Bookmark   July 25, 2010 at 5:23AM
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Lots and lots of people use Behr paint and they are perfectly happy with it, in the same way that lots of people drive a Hyundai rather than a Lexus. I've used Behr Premium Plus Ultra a couple of times and it has been fine. But then, I am happy drinking box wine, and if I posted a similar question on a wine connoisseur forum, the reaction from an expert would be the same as the above.

The big cost of your project is in hiring the painters. They are probably going to have a brand they prefer to use.

Yes, it is shocking how much paint costs. Your paint is more likely to run about $30 and up per gallon.

    Bookmark   July 25, 2010 at 8:11AM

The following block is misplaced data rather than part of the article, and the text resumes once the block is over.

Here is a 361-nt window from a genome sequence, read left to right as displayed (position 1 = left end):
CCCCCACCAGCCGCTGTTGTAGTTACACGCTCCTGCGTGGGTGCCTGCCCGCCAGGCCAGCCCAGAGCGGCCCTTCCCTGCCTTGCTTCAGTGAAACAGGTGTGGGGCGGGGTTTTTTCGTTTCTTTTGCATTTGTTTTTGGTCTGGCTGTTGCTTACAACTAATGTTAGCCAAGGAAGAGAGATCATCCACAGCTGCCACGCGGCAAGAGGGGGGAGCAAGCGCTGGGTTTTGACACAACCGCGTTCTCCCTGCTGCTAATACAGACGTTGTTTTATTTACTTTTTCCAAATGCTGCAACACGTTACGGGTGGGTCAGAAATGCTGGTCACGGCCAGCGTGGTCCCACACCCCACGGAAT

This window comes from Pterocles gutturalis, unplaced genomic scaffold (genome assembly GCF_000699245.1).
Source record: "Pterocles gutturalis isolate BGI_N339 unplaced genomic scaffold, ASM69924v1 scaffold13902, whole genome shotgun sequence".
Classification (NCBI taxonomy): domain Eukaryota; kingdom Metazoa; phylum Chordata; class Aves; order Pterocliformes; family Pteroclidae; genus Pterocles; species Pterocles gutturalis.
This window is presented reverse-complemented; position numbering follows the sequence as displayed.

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It's okay to use cheap paint on drywall. That will not hurt anything. In fact, cheap flat paint will hide drywall seams and look best in critical light. But, if you bump the walls, it will show as a dull spot...this is the drawback to using flat paint. You just can't touch your walls and will have zero durability. The time to buy expensive paint is when you are looking for washability. Cheap washable paints will look bad (flashy) on the walls and will not clean well. It is also important to use good paint outside....cheap paint outside, just why? The last thing you want is peeling and failing paint in two years. You also want to use high quality paint on your interior trim.